Breaking silence, Abbas says willing to work with new Israeli government, but…

‘We will deal with whoever the Israeli people choose,’ says Abbas, before adding that relations must be based on Israel stopping its ‘aggression’

Palestinian Authority President Mahmoud Abbas addresses a meeting of Fatah's Revolutionary Council in a speech that was broadcast on Wednesday, June 23, 2021 (WAFA)
Palestinian Authority President Mahmoud Abbas addresses a meeting of Fatah's Revolutionary Council in a speech that was broadcast on Wednesday, June 23, 2021 (WAFA)

In his first public remarks about the new government in Israel, Palestinian Authority President Mahmoud Abbas said Wednesday he is willing to work with “whoever the Israeli people choose.”

“There was — and still is — a crisis of government in Israel. The new government, the change government, won by one vote. We will deal with whoever the Israeli people choose. So we will deal with them,” Abbas said in a speech aired on Palestinian television.

But Abbas said cooperation relies on Israel “stopping its aggression and so on” before progress can be made on final status peace negotiations.

Abbas delivered the speech on Monday at a multi-day conference of Fatah’s Revolutionary Council, a senior deliberative body in the Palestinian movement.

The PA has been wary of Prime Minister Naftali Bennett, saying in public comments that it expects to see Bennett pursue similar policies to those of former prime minister Benjamin Netanyahu. Bennett has been a vocal opponent of a Palestinian state.

“It is inaccurate to call it a “government of change,” unless one means to say that Netanyahu is no longer there. As for [the new government’s] policies, we estimate that will see no difference, or perhaps even worse ones, ” the Palestinian Authority Foreign Ministry said after Bennett’s government was sworn in.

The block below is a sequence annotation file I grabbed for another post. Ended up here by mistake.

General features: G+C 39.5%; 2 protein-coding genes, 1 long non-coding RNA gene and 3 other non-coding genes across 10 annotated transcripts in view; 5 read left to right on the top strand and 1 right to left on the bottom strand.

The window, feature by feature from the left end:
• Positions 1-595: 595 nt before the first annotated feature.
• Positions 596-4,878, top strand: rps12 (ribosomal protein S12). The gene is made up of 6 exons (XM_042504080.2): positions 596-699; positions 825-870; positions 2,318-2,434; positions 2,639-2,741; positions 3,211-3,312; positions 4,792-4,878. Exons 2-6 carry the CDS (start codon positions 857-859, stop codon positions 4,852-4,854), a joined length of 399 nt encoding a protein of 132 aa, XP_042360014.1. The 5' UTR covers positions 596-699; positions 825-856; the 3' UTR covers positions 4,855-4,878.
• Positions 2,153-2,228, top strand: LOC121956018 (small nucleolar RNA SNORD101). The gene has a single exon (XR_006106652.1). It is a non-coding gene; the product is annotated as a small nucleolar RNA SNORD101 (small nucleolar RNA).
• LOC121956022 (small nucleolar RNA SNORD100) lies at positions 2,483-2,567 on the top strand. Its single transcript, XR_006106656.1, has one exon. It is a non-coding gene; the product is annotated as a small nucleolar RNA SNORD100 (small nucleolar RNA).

Israel’s outgoing prime minister Benjamin Netanyahu shakes hands with his successor, incoming Prime Minister Naftali Bennett, after a special session to vote on a new government at the Knesset in Jerusalem, on June 13, 2021. (Emmanuel Dunand / AFP)

Palestinian opposition figures in the West Bank have also expressed skepticism that Bennett would herald a change in Israeli policies towards them.

“Again, the two of them are basically the same,” former senior Fatah official and Abbas critic Nasser al-Kidwa said two weeks ago, referring to Netanyahu and Bennett.

Abbas also praised what he called the “popular resistance” practiced by residents of the West Bank Palestinian town of Beita, near Nablus.

Palestinians from Beita have been protesting the illegal outpost of Evyatar, recently erected by settlers on a nearby hilltop.

Beita’s residents claim local Palestinians have historically cultivated the area. The Civil Administration, an Israeli military body, says the land is “survey land,” meaning that it has not yet determined who owns the plot.

Palestinian protesters attend a demonstration against the Evyatar settlement outpost, south of Nablus, on June 4, 2021, in the West Bank. (JAAFAR ASHTIYEH / AFP)

However, the IDF is poised to evacuate the outpost, pending an appeal by the settlers to the Supreme Court.

Four Beita Palestinians have been killed so far in clashes between Israeli soldiers and Palestinian protesters near the outpost. Palestinians have hurled stones, shot fireworks, and set swathes of land ablaze. Israeli troops have responded with rubber bullets, tear gas, and, in some cases, live fire.

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